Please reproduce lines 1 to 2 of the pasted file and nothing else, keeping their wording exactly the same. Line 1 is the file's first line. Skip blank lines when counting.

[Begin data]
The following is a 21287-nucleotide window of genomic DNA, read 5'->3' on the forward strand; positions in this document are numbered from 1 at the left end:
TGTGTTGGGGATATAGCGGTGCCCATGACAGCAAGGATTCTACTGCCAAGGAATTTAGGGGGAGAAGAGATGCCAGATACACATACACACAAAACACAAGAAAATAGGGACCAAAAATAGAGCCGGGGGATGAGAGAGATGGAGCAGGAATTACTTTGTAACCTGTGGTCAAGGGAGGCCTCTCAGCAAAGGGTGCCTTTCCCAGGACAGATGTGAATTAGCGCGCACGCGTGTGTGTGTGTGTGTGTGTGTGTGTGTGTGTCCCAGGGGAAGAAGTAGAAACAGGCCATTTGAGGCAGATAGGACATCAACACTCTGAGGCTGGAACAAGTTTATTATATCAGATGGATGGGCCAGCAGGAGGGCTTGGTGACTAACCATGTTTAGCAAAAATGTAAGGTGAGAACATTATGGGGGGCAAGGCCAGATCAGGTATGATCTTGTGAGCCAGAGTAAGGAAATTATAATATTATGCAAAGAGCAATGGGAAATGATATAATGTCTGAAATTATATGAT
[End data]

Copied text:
The following is a 21287-nucleotide window of genomic DNA, read 5'->3' on the forward strand; positions in this document are numbered from 1 at the left end:
TGTGTTGGGGATATAGCGGTGCCCATGACAGCAAGGATTCTACTGCCAAGGAATTTAGGGGGAGAAGAGATGCCAGATACACATACACACAAAACACAAGAAAATAGGGACCAAAAATAGAGCCGGGGGATGAGAGAGATGGAGCAGGAATTACTTTGTAACCTGTGGTCAAGGGAGGCCTCTCAGCAAAGGGTGCCTTTCCCAGGACAGATGTGAATTAGCGCGCACGCGTGTGTGTGTGTGTGTGTGTGTGTGTGTGTGTCCCAGGGGAAGAAGTAGAAACAGGCCATTTGAGGCAGATAGGACATCAACACTCTGAGGCTGGAACAAGTTTATTATATCAGATGGATGGGCCAGCAGGAGGGCTTGGTGACTAACCATGTTTAGCAAAAATGTAAGGTGAGAACATTATGGGGGGCAAGGCCAGATCAGGTATGATCTTGTGAGCCAGAGTAAGGAAATTATAATATTATGCAAAGAGCAATGGGAAATGATATAATGTCTGAAATTATATGAT